The one thing I really wanted to do when I went to Sierra Leone earlier this month was visit the giant cotton tree in the centre of Freetown. 

Back in 1792 freed slaves would gather here to take stock and pray before venturing out to small settlements start their new unshackled life.

In modern times it was the focal point of Independence Day celebrations and a place where hawkers sold fruit, office workers tucked into their lunch and amputees from the civil war begged for coins and crumpled notes from passersby.

For over 400 years it was the focal point of Freetown, a symbol of the city, a symbol of the nation. 

The day I visited the tree was commandeered as part of a pro-government rally.

The trunk of the tree was ringed by giant posters of the president and a gang of government-supporting motorcycle riders tore around the tree revving their engines loudly. 

The racket only succeeded in sending a huge colony of bats flying off in a panic, dropping guano on everyone below.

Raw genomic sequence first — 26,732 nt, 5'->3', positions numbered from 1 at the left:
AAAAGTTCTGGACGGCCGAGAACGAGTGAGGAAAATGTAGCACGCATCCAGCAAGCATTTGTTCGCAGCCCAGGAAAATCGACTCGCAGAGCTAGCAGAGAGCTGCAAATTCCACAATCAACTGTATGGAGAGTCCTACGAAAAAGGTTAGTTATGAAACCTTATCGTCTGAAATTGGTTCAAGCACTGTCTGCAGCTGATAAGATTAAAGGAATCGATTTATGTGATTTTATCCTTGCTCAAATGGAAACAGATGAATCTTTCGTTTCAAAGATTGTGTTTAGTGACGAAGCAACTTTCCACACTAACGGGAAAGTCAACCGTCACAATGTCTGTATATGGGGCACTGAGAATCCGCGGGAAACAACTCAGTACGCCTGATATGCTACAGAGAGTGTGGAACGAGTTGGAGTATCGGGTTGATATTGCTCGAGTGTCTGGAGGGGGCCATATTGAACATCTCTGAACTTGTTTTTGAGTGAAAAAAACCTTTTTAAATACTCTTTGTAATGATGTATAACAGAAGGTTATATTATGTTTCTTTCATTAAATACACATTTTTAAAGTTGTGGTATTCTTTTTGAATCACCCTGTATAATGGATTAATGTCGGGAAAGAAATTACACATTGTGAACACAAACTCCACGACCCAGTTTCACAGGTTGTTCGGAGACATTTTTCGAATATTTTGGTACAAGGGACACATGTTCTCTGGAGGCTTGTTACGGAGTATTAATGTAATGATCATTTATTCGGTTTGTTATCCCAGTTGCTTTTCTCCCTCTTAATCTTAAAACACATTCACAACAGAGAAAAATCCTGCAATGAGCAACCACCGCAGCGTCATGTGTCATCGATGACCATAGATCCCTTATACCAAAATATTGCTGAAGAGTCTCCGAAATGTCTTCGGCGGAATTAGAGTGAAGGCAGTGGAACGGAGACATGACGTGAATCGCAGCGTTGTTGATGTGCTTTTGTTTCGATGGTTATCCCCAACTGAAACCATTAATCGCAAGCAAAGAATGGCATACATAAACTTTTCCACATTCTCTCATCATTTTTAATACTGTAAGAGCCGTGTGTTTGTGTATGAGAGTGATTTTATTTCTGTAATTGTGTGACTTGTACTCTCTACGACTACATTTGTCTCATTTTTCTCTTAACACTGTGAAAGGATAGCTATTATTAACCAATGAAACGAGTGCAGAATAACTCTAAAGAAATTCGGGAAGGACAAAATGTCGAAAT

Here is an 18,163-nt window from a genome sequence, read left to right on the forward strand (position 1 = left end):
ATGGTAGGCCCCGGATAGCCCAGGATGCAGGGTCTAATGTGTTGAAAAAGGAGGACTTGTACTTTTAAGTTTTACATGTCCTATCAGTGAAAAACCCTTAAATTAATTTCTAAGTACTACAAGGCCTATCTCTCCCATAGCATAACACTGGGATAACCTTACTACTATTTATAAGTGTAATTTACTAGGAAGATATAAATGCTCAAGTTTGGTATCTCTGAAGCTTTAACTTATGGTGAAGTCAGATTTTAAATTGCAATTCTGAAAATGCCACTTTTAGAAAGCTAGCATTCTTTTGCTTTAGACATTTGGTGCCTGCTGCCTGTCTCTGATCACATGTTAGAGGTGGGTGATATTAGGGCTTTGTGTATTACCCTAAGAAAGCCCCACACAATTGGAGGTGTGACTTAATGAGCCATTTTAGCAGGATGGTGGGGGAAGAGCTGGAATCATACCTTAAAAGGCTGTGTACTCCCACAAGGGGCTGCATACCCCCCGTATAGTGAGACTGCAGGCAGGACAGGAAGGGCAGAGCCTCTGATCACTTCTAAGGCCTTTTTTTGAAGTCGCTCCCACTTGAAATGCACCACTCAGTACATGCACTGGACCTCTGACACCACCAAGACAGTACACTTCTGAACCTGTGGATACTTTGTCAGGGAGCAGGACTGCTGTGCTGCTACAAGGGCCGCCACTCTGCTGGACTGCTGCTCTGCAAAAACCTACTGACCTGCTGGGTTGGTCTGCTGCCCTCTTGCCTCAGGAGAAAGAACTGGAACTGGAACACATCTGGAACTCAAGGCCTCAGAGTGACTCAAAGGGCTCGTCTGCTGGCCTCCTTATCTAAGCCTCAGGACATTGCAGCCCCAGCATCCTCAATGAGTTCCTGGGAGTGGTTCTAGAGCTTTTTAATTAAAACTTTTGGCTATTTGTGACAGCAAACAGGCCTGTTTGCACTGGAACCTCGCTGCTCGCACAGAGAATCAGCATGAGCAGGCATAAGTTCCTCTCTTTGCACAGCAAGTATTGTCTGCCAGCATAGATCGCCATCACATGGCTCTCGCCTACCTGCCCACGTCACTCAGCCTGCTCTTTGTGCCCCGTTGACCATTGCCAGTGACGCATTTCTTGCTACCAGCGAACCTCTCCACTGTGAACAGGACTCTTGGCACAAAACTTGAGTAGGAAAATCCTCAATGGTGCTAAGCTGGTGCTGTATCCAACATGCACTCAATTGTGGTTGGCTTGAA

Exactly three weeks later, on May 23, a heavy rain storm felled the cotton tree.

Clearing up after a storm destroys Freetown's iconic cotton tree (Marion Sutton via Wikipedia)
Clearing up after a storm destroys Freetown’s iconic cotton tree (Marion Sutton via Wikipedia)

All that is left is the base of its mighty trunk.

The government has promised to commemorate the tree in a way worthy of its place in the country’s history.

Legend has it that a terrible tragedy will fall upon the nation now.

One fundamentalist pastor is already blaming witches and wizards who he says were using the roots of the tree for witchcraft.

But I think President Julius Maada Bio summed it up best when he said it was simply a “great loss to the nation”.

And I would add, to the world.

Main image: The cotton tree on the day of the government rally (Peter Moore)